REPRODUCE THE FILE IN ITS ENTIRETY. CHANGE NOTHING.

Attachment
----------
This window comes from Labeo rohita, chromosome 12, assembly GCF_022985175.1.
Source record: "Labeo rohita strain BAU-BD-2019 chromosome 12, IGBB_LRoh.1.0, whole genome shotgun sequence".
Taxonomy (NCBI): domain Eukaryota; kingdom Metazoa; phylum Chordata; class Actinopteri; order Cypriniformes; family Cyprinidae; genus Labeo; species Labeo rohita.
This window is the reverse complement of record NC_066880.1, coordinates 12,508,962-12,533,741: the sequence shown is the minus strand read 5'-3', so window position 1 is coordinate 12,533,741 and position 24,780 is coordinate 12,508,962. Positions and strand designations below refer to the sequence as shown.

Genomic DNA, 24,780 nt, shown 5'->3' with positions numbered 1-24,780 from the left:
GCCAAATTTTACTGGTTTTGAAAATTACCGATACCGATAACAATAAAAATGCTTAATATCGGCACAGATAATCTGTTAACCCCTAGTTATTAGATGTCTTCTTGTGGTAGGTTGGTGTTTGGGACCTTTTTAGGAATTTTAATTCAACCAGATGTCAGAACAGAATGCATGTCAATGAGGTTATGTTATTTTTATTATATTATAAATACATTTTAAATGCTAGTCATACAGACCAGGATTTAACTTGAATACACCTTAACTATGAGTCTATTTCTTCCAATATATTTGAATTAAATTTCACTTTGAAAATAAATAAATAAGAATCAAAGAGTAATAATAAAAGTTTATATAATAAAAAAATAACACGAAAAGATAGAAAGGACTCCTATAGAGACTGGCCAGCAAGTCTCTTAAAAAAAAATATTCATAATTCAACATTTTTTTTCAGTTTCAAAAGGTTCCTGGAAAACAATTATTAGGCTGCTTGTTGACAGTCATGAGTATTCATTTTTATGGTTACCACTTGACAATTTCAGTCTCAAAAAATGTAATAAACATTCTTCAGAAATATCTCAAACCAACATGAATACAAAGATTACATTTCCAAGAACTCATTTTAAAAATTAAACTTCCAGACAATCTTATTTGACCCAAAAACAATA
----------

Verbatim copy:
This window comes from Labeo rohita, chromosome 12, assembly GCF_022985175.1.
Source record: "Labeo rohita strain BAU-BD-2019 chromosome 12, IGBB_LRoh.1.0, whole genome shotgun sequence".
Taxonomy (NCBI): domain Eukaryota; kingdom Metazoa; phylum Chordata; class Actinopteri; order Cypriniformes; family Cyprinidae; genus Labeo; species Labeo rohita.
This window is the reverse complement of record NC_066880.1, coordinates 12,508,962-12,533,741: the sequence shown is the minus strand read 5'-3', so window position 1 is coordinate 12,533,741 and position 24,780 is coordinate 12,508,962. Positions and strand designations below refer to the sequence as shown.

Genomic DNA, 24,780 nt, shown 5'->3' with positions numbered 1-24,780 from the left:
GCCAAATTTTACTGGTTTTGAAAATTACCGATACCGATAACAATAAAAATGCTTAATATCGGCACAGATAATCTGTTAACCCCTAGTTATTAGATGTCTTCTTGTGGTAGGTTGGTGTTTGGGACCTTTTTAGGAATTTTAATTCAACCAGATGTCAGAACAGAATGCATGTCAATGAGGTTATGTTATTTTTATTATATTATAAATACATTTTAAATGCTAGTCATACAGACCAGGATTTAACTTGAATACACCTTAACTATGAGTCTATTTCTTCCAATATATTTGAATTAAATTTCACTTTGAAAATAAATAAATAAGAATCAAAGAGTAATAATAAAAGTTTATATAATAAAAAAATAACACGAAAAGATAGAAAGGACTCCTATAGAGACTGGCCAGCAAGTCTCTTAAAAAAAAATATTCATAATTCAACATTTTTTTTCAGTTTCAAAAGGTTCCTGGAAAACAATTATTAGGCTGCTTGTTGACAGTCATGAGTATTCATTTTTATGGTTACCACTTGACAATTTCAGTCTCAAAAAATGTAATAAACATTCTTCAGAAATATCTCAAACCAACATGAATACAAAGATTACATTTCCAAGAACTCATTTTAAAAATTAAACTTCCAGACAATCTTATTTGACCCAAAAACAATA